MuJoCo is our physics engine designed for model-based control. It combines recursive algorithms in generalized coordinates, and velocity-stepping using contact impulse solvers. The solvers are based on our new formulations of the physics of contact, which preserve realism while facilitating optimal control via contact smoothing. MuJoCo has become the cornerstone in our efforts to design intelligent controllers. It can be downloaded from www.mujoco.org.

Analytically-invertible dynamics with contacts and constraints (ICRA 2014)
MuJoCo: A physics engine for model-based control (IROS 2012)
A convex, smooth and invertible contact model for trajectory optimization (ICRA 2011)
Implicit nonlinear complementarity: A new approach to contact dynamics (ICRA 2010)
Stochastic complementarity for local control of discontinuous dynamics (RSS 2010)


We are developing algorithms and software for model-predictive control (MPC). The speed and accuracy of MuJoCo together with refinements in the underlying optimization method (iterative LQR), contact models and cost function design, have enabled real-time MPC for high-degree-of-freedom systems with rich contact interactions. Important challenges remain: modeling and estimation errors, as well as insufficient computing power for longer-horizon planning. If these challenges are overcome - as we believe they will be - this approach is likely to revolutionize robotics as well as gaming.

Receding-horizon online optimization for dexterous object manipulation
Control-limited differential dynamic programming (ICRA 2014)
Real-time behavior synthesis for dynamic hand manipulation (ICRA 2014)
An integrated system for real-time model-predictive control of humanoid robots (Humanoids 2013)
Synthesis and stabilization of complex behaviors through online trajectory optimization (IROS 2012)
Infinite-horizon model-predictive control for nonlinear periodic tasks with contacts (RSS 2011)
First-exit model-predictive control of fast discontinuous dynamics: Application to ball bouncing (ICRA 2011)


Contact-invariant optimization (CIO) is a new approach to optimal control, introducing auxiliary decision variables that enable the optimizer to reason in a continuous fashion about contact events. This is the most powerful dynamic planning method to date. It generates remarkably rich and complex behaviors fully automatically, without need for motion capture, manual scripting or careful initialization. CIO is currently used offline, but we hope to adapt it to the MPC setting. Another application is detailed optimal control modelling of biological movements.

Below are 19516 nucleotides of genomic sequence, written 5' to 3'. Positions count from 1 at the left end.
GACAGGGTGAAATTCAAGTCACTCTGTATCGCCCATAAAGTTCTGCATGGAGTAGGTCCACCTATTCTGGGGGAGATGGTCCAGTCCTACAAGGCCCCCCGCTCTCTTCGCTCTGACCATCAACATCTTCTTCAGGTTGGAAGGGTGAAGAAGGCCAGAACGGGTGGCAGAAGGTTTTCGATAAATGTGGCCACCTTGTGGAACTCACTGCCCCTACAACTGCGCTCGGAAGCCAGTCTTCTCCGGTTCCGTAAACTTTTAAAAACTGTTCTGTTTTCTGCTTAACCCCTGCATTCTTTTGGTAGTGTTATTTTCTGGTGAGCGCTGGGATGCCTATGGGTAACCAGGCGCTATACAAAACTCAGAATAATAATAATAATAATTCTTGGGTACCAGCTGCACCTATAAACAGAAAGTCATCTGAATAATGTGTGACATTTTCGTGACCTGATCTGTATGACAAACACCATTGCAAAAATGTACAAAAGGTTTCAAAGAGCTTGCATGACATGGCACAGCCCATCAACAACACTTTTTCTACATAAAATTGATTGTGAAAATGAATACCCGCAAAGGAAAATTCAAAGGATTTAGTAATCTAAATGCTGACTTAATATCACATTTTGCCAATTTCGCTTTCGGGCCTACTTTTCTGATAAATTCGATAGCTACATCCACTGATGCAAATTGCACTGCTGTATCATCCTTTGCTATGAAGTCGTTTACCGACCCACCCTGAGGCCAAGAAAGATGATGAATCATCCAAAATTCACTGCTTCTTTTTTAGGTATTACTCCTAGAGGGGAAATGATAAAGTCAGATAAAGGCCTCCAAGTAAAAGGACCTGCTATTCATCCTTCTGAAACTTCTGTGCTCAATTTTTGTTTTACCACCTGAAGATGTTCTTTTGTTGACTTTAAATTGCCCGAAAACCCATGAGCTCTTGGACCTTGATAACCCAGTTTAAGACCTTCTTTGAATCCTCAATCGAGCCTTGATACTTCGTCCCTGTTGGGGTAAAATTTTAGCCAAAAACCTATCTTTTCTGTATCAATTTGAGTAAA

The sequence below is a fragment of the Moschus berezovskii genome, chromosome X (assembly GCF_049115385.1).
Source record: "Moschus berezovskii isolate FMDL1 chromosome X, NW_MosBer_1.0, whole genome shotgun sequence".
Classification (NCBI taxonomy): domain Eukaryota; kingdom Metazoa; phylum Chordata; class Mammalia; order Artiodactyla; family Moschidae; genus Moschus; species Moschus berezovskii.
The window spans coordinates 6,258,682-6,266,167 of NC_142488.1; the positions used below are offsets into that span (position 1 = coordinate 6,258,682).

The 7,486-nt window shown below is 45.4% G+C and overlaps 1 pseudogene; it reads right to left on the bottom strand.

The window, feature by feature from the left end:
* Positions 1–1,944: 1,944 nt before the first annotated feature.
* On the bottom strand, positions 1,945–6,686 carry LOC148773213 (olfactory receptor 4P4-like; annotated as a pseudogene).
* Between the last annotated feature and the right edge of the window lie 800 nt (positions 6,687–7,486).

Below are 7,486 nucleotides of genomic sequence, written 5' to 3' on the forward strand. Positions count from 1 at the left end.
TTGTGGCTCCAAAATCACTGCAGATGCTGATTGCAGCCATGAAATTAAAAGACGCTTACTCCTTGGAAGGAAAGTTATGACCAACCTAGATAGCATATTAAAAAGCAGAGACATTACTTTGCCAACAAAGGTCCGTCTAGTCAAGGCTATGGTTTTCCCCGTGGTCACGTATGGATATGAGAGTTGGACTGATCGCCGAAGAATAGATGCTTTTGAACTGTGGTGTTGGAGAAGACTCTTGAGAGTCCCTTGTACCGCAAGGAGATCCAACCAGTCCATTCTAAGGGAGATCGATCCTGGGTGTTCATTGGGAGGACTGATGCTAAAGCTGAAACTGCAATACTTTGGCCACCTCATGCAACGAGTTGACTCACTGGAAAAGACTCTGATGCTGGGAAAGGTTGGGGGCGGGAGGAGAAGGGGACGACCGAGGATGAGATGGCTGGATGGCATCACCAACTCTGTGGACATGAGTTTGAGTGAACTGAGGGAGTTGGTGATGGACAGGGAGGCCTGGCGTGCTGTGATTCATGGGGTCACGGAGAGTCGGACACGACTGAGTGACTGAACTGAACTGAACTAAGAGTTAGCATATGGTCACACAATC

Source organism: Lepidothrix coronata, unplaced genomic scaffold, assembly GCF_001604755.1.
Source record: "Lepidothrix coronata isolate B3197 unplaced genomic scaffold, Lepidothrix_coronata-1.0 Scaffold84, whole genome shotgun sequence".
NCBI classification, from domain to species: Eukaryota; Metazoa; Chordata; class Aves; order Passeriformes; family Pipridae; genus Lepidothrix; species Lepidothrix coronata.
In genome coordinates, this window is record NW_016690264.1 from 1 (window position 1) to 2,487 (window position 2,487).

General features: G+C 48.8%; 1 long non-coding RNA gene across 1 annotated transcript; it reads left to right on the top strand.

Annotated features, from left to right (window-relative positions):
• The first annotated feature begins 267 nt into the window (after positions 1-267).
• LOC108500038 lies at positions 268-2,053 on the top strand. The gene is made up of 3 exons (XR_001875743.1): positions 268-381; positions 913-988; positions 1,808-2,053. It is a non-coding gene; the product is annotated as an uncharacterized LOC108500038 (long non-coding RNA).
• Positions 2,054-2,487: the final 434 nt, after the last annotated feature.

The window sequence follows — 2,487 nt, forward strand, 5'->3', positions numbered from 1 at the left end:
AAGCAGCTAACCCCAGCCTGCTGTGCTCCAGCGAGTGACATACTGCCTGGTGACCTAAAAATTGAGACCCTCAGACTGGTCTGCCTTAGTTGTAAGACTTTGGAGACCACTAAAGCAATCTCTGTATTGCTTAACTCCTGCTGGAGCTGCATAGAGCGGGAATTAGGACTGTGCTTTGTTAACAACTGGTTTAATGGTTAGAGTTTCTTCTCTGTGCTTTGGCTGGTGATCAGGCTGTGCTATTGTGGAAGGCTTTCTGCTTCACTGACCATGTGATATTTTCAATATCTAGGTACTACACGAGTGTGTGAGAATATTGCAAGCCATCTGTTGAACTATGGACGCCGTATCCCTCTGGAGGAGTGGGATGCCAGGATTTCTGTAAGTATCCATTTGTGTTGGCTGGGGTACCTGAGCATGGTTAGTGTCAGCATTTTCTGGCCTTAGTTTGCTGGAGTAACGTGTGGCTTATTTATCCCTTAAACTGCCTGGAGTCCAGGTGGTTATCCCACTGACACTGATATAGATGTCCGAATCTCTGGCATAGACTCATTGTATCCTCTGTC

Ensembe-CIO: Full-body dynamic motion planning for physical humanoids
Animating human lower limbs using Contact-Invariant Optimization (SIGGRAPH ASIA 2013)
Contact-Invariant Optimization for hand manipulation (SCA 2012)
Discovery of complex behaviors through Contact-Invariant Optimization (SIGGRAPH 2012)


We are adapting our optimal control machinery to solve state estimation and system identification problems. Instead of treating the two problems as being separate, we solve them simultaneously - by jointly optimizing the movement trajectory and the model parameters so as to fit the available measurements. This is similar in spirit to SLAM, except here the estimation problem (corresponding to localization in SLAM) is defined in a high-dimensional configuration space. Applications include sensor calibration, inference of kinematic and dynamic model parameters, and robust tracking. Having accurate models is essential for model-based approaches to control, thus we are motivated to make this work and scale it up to complex robots.

Physically-consistent sensor fusion in contact-rich behaviors (IROS 2014)
STAC: Simultaneous tracking and calibration (Humanoids 2013)
Modeling and identification of pneumatic actuators (2013)
Identification and control of a pneumatic robot (BioRob 2010)
Optimal trade-off between exploration and exploitation (ACC 2008)
Probabilistic inference of trajectories, skeletal parameters and marker attachments (IEEE TBE 2007)


Our detour in the world of hardware is motivated by interest in dexterous object manipulation combined with shortage of suitable robotic hands. After working with electric motors, we settled on pneumatic actuation - which we find to be a lot better than its reputation suggests. We now have two 20-DOF hands actuated by a custom 40-cylinder pneumatic drive. These hands are faster and almost as compliant as human hands. We are not aware of a tactile sensing solution of similar quality, and human studies indicate that tactile sensing is critical. Nevertheless we look forward to applying our control methodology to dexterous object manipulation, with fingers crossed.